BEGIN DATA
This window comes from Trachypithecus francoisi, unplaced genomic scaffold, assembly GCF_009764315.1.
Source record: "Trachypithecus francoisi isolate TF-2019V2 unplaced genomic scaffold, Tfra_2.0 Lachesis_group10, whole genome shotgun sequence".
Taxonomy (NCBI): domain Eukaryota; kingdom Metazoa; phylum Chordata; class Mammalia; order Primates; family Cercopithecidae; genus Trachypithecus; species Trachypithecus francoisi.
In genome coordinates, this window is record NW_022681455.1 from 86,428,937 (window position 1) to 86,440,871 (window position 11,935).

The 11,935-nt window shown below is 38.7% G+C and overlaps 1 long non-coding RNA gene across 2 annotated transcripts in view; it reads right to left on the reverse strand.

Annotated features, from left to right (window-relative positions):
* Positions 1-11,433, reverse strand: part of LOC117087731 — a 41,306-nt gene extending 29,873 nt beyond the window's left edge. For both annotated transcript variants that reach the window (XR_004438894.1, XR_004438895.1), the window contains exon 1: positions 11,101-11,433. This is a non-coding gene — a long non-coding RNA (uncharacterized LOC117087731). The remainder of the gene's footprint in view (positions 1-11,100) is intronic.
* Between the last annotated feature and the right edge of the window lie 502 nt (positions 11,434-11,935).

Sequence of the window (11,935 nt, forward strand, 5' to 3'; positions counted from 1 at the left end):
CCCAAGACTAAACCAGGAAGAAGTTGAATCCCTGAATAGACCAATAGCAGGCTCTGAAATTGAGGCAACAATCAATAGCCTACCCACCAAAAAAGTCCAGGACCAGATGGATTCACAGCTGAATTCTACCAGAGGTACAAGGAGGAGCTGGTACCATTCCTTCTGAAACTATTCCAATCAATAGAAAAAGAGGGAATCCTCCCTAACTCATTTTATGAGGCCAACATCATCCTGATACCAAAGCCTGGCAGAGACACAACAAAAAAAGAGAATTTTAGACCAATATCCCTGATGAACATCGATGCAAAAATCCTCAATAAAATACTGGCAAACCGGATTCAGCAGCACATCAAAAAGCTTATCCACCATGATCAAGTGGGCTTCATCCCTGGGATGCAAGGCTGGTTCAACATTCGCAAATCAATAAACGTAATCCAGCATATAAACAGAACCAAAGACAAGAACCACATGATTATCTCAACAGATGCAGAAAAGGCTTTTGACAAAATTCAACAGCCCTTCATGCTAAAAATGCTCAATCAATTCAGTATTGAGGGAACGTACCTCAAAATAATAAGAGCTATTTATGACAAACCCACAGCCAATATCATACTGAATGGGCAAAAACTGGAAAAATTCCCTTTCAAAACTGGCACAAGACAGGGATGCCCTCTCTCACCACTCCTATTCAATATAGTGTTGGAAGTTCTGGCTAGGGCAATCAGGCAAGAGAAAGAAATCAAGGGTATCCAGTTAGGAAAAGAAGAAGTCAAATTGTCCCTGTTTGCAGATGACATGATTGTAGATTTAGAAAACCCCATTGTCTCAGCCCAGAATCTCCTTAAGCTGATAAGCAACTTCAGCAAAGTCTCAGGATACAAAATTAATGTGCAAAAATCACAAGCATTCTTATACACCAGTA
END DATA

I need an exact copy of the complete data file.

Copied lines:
This window comes from Trachypithecus francoisi, unplaced genomic scaffold, assembly GCF_009764315.1.
Source record: "Trachypithecus francoisi isolate TF-2019V2 unplaced genomic scaffold, Tfra_2.0 Lachesis_group10, whole genome shotgun sequence".
Taxonomy (NCBI): domain Eukaryota; kingdom Metazoa; phylum Chordata; class Mammalia; order Primates; family Cercopithecidae; genus Trachypithecus; species Trachypithecus francoisi.
In genome coordinates, this window is record NW_022681455.1 from 86,428,937 (window position 1) to 86,440,871 (window position 11,935).

The 11,935-nt window shown below is 38.7% G+C and overlaps 1 long non-coding RNA gene across 2 annotated transcripts in view; it reads right to left on the reverse strand.

Annotated features, from left to right (window-relative positions):
* Positions 1-11,433, reverse strand: part of LOC117087731 — a 41,306-nt gene extending 29,873 nt beyond the window's left edge. For both annotated transcript variants that reach the window (XR_004438894.1, XR_004438895.1), the window contains exon 1: positions 11,101-11,433. This is a non-coding gene — a long non-coding RNA (uncharacterized LOC117087731). The remainder of the gene's footprint in view (positions 1-11,100) is intronic.
* Between the last annotated feature and the right edge of the window lie 502 nt (positions 11,434-11,935).

Sequence of the window (11,935 nt, forward strand, 5' to 3'; positions counted from 1 at the left end):
CCCAAGACTAAACCAGGAAGAAGTTGAATCCCTGAATAGACCAATAGCAGGCTCTGAAATTGAGGCAACAATCAATAGCCTACCCACCAAAAAAGTCCAGGACCAGATGGATTCACAGCTGAATTCTACCAGAGGTACAAGGAGGAGCTGGTACCATTCCTTCTGAAACTATTCCAATCAATAGAAAAAGAGGGAATCCTCCCTAACTCATTTTATGAGGCCAACATCATCCTGATACCAAAGCCTGGCAGAGACACAACAAAAAAAGAGAATTTTAGACCAATATCCCTGATGAACATCGATGCAAAAATCCTCAATAAAATACTGGCAAACCGGATTCAGCAGCACATCAAAAAGCTTATCCACCATGATCAAGTGGGCTTCATCCCTGGGATGCAAGGCTGGTTCAACATTCGCAAATCAATAAACGTAATCCAGCATATAAACAGAACCAAAGACAAGAACCACATGATTATCTCAACAGATGCAGAAAAGGCTTTTGACAAAATTCAACAGCCCTTCATGCTAAAAATGCTCAATCAATTCAGTATTGAGGGAACGTACCTCAAAATAATAAGAGCTATTTATGACAAACCCACAGCCAATATCATACTGAATGGGCAAAAACTGGAAAAATTCCCTTTCAAAACTGGCACAAGACAGGGATGCCCTCTCTCACCACTCCTATTCAATATAGTGTTGGAAGTTCTGGCTAGGGCAATCAGGCAAGAGAAAGAAATCAAGGGTATCCAGTTAGGAAAAGAAGAAGTCAAATTGTCCCTGTTTGCAGATGACATGATTGTAGATTTAGAAAACCCCATTGTCTCAGCCCAGAATCTCCTTAAGCTGATAAGCAACTTCAGCAAAGTCTCAGGATACAAAATTAATGTGCAAAAATCACAAGCATTCTTATACACCAGTA